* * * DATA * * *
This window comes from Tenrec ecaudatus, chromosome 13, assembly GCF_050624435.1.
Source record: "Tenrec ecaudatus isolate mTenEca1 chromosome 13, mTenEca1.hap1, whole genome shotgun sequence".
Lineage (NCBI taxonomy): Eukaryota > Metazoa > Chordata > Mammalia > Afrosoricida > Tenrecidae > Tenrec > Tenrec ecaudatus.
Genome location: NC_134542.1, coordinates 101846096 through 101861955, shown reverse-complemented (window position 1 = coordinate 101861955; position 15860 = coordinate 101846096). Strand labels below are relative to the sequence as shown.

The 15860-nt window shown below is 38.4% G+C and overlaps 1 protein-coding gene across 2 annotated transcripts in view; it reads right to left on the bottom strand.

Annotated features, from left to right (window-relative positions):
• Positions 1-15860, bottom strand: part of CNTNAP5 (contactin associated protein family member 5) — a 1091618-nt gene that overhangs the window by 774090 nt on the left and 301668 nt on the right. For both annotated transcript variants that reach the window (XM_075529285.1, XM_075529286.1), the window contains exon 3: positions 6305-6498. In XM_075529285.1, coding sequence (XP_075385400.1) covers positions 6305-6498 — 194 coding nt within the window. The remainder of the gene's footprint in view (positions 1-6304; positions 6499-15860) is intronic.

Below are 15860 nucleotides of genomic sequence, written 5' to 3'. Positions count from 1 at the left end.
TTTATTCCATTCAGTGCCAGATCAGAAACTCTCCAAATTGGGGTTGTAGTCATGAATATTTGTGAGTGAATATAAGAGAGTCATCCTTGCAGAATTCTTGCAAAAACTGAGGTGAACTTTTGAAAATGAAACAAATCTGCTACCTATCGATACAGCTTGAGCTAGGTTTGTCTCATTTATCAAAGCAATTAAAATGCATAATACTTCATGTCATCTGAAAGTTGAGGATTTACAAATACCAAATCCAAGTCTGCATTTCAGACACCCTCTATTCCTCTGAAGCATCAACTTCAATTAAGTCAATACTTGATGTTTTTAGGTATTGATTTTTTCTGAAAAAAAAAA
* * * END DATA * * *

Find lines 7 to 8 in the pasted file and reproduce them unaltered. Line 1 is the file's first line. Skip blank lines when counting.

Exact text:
• Positions 1-15860, bottom strand: part of CNTNAP5 (contactin associated protein family member 5) — a 1091618-nt gene that overhangs the window by 774090 nt on the left and 301668 nt on the right. For both annotated transcript variants that reach the window (XM_075529285.1, XM_075529286.1), the window contains exon 3: positions 6305-6498. In XM_075529285.1, coding sequence (XP_075385400.1) covers positions 6305-6498 — 194 coding nt within the window. The remainder of the gene's footprint in view (positions 1-6304; positions 6499-15860) is intronic.

Below are 15860 nucleotides of genomic sequence, written 5' to 3'. Positions count from 1 at the left end.